"There are places where an advanced degree in some very narrow field is needed, but a good generalist that is actually interested in what they are doing, will do well. No "9 to 5ers", learning is a full time job on top of the job you get paid for.
"I consider it normal to go home at night and read data sheets about whatever it is that I am likely to have to work with in the near future."
Larry Affelt had this to say: "My career has followed a path somewhat similar to your own. I never finished college, got a job as a draftsman at a local electronics company, was taken under the wing of an excellent engineer who saw my potential, started building and testing prototypes, then finally was designing new products. I have moved around in my career, working in instrumentation and measurement, FDA compliance, PC based software for data acquisition and analysis, and now I am back with my original company as its VP of Engineering. I do all the product development from initial customer contact, writing specs, designing the hardware, designing the boards, building the first protos, and writing the software. What a long, strange trip its been...
"Like you, I believe that experience is much more valuable than advanced degrees. Theoretical knowledge is wonderful and has value, but nothing can replace working directly on making a design work from the first bits and pieces. That is where the rubber meets the road, where the theoretical information about how something should work is tested, refined, analyzed, and fed back into the design process for current and future products. When I have been stuck on a problem, I have also brought in consultants to analyze the problem and find the solution, because they have the most experience. I have learned a lot from consultants and mentors over my career by working directly on problems, not on cookbook examples in the classroom or theoretical examples that only exist in bits and bytes. Newsletters and websites like yours are also a valuable tool. Through resources like yours and suggestions by consultants, my one man operation has a defined product development process using static analysis tools, design check lists, and anything else I can find that will make me a more effective engineer and reduce design flaws, production problems, and field issues.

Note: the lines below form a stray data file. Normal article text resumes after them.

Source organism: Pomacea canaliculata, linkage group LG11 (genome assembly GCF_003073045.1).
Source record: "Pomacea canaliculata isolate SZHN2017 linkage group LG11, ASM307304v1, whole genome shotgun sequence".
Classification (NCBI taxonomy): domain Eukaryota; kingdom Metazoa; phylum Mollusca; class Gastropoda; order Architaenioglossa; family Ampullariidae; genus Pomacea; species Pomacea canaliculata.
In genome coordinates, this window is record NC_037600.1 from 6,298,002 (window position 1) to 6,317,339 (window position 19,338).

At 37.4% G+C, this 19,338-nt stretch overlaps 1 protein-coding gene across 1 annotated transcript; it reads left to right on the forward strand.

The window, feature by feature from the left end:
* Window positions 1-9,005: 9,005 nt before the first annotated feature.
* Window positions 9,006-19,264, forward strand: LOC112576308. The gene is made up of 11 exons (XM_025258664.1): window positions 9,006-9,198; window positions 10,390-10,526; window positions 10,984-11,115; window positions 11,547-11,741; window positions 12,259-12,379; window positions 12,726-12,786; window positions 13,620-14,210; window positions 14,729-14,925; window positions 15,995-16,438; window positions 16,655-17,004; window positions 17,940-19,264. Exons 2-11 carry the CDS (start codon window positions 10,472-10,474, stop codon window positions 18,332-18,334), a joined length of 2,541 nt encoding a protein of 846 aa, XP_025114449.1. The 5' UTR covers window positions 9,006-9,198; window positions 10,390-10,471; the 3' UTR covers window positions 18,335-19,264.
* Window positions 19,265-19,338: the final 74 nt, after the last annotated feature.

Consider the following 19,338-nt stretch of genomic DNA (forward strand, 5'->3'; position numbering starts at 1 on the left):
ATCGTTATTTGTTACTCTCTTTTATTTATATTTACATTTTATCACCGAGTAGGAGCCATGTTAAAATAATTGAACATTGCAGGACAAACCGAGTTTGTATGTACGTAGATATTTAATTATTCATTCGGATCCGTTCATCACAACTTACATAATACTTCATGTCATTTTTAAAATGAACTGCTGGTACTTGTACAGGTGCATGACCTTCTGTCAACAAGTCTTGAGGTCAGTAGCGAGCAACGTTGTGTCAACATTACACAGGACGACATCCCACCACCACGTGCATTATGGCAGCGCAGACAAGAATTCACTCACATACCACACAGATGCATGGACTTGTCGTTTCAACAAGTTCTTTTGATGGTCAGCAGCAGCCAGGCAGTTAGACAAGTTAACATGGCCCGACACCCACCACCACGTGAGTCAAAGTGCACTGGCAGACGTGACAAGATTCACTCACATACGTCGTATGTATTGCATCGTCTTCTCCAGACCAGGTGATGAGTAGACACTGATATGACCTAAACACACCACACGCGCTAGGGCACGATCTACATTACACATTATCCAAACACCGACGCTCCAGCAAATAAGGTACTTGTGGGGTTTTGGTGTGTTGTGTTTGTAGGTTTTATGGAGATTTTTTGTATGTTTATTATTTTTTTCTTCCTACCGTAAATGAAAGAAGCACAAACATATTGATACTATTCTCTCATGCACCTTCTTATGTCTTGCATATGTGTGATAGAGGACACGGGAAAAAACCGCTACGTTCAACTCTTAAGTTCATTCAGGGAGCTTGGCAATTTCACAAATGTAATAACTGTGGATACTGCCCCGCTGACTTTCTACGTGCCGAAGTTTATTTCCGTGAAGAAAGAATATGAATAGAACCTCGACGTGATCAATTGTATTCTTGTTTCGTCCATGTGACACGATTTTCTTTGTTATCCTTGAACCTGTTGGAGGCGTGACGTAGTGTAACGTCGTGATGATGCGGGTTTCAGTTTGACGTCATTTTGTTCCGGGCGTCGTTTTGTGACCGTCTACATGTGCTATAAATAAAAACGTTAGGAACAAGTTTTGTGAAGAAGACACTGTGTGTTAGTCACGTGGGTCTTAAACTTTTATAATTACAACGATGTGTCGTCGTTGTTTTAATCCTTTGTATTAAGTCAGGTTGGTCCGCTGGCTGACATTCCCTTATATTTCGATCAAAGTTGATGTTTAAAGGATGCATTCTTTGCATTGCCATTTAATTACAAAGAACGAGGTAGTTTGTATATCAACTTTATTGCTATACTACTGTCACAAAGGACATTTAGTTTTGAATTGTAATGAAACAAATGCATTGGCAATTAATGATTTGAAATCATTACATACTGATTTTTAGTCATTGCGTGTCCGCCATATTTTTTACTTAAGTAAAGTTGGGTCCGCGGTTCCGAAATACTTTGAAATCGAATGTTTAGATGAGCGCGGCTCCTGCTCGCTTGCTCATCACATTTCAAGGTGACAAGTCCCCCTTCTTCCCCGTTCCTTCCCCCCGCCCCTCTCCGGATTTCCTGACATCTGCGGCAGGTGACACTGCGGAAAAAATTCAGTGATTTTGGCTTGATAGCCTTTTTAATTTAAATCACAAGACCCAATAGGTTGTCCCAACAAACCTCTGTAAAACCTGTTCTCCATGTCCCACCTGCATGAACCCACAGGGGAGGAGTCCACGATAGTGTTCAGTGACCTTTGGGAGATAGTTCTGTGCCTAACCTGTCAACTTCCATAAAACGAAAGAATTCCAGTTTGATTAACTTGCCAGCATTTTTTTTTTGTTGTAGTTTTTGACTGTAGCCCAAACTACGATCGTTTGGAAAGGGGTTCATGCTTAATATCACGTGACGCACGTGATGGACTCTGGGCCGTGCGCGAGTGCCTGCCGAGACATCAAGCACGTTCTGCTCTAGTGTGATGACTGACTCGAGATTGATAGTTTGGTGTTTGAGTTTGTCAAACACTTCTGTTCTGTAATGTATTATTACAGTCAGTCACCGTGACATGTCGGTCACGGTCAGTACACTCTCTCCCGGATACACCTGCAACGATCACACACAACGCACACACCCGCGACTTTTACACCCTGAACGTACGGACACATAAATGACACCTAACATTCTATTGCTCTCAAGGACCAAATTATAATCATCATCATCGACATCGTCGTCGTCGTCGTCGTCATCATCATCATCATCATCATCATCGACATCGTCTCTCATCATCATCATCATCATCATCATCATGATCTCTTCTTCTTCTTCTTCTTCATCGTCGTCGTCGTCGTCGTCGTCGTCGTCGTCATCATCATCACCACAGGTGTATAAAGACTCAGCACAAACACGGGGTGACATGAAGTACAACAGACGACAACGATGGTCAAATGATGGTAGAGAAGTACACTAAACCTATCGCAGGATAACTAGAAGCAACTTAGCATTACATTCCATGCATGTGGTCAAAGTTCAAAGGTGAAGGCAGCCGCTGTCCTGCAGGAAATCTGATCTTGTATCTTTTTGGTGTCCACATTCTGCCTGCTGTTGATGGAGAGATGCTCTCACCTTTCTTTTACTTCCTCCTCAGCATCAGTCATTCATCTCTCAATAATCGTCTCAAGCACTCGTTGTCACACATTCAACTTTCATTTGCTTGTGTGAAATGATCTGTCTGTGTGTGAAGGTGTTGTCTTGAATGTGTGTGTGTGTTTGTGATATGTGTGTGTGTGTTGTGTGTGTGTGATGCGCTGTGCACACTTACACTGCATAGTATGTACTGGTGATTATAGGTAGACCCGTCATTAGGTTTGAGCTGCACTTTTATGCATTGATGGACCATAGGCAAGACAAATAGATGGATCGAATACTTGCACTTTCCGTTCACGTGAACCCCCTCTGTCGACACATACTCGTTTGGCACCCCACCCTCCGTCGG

"I believe that a BS degree in a technical field gets you your first and maybe your second job, after that its up to you, your abilities, and your willingness to learn."
And then there's this from Michael Wilk: "Interesting article about having a degree. I have argued that some of the most brilliant people I've worked with don't have a college degree or simply have a B.S., yet some of the most useless people I've known have PhD's.